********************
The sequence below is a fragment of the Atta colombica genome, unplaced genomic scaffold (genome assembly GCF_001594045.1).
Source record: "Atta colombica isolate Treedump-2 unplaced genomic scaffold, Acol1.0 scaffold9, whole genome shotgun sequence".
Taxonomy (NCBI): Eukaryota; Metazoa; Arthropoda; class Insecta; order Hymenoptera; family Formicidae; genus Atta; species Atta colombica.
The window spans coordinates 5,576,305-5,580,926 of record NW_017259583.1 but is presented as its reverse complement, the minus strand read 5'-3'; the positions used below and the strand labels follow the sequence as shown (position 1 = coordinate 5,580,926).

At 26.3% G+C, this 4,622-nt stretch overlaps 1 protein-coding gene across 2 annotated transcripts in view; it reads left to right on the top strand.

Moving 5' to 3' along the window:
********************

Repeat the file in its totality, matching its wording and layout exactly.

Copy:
The sequence below is a fragment of the Atta colombica genome, unplaced genomic scaffold (genome assembly GCF_001594045.1).
Source record: "Atta colombica isolate Treedump-2 unplaced genomic scaffold, Acol1.0 scaffold9, whole genome shotgun sequence".
Taxonomy (NCBI): Eukaryota; Metazoa; Arthropoda; class Insecta; order Hymenoptera; family Formicidae; genus Atta; species Atta colombica.
The window spans coordinates 5,576,305-5,580,926 of record NW_017259583.1 but is presented as its reverse complement, the minus strand read 5'-3'; the positions used below and the strand labels follow the sequence as shown (position 1 = coordinate 5,580,926).

At 26.3% G+C, this 4,622-nt stretch overlaps 1 protein-coding gene across 2 annotated transcripts in view; it reads left to right on the top strand.

Moving 5' to 3' along the window: